illustration of a wolf standing in the forest looking toward a fallen tree that has pinned a man underneath

The Interlopers

by Saki
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What message might Saki be sending to the reader about Mother Nature in the short story "The Interlopers"?

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One message that Saki may be sending to the reader about Mother Nature is that she is opportunistic, and she can override any decisions that man can make just on her whims.

When Ulrich Gradwitz goes out to check his forests that are "of wide extent and well stocked with game" he believes that he may catch his enemy Georg Znaeym out on this night. However, as each man "prayed that misfortune might fall on the other" Mother Nature intervenes as they come around a huge beech tree from opposite sides and they come face to face with each other. There is a momentary pause because "the code of a restraining civilization" causes them to hesitate so. It is then that the opportunist Mother Nature intervenes, sending a massive bolt of lightning that splits the huge birch tree, spilling branches that pinion the two foes underneath them.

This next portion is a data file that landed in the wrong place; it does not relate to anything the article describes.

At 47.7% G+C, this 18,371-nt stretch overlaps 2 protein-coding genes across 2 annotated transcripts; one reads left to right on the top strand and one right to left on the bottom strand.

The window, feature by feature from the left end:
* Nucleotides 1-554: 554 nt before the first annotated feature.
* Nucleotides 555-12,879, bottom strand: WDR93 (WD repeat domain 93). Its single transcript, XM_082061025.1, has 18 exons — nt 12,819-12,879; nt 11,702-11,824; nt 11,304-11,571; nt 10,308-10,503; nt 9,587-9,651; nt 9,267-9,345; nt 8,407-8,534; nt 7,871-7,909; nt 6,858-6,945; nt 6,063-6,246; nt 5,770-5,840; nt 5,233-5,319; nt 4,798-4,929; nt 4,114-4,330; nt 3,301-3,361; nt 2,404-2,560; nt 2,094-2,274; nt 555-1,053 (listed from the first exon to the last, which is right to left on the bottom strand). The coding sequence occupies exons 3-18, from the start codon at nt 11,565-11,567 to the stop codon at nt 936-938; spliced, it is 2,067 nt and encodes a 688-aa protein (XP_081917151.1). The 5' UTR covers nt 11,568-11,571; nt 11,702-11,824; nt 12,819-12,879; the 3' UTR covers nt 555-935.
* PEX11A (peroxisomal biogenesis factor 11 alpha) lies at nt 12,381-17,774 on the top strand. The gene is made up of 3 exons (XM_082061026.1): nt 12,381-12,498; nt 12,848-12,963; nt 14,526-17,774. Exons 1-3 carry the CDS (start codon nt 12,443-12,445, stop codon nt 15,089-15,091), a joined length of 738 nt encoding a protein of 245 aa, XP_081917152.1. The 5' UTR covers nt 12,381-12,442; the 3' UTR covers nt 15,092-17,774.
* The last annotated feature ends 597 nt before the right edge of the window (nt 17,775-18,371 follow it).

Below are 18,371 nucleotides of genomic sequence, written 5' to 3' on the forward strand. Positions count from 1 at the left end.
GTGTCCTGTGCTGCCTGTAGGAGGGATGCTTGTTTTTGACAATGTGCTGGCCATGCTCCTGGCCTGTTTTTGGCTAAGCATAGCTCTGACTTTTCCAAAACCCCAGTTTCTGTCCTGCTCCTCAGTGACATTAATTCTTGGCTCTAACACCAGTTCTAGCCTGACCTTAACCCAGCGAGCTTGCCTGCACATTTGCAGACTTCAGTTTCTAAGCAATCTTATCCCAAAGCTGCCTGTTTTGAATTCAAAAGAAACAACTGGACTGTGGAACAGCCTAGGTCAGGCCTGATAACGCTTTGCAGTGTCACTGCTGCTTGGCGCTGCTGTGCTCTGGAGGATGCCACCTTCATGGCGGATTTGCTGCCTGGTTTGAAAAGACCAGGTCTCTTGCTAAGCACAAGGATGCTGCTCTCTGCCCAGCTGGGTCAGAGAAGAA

Made prisoners of Nature, the two men ponder their chances of rescue and which of their parties will arrive first until Ulrich decides to end the feud, and he asks Georg if he wishes to share the warm wine that he has in a flask. At first Georg rejects the kind offer, but then he agrees and they make peace with one another. After this, they graciously offer the services of their men to the other regardless of who arrives first. But it seems that Mother Nature again has the upper hand as she overrides their decisions and sends her own party to the men--a party of devouring wolves.


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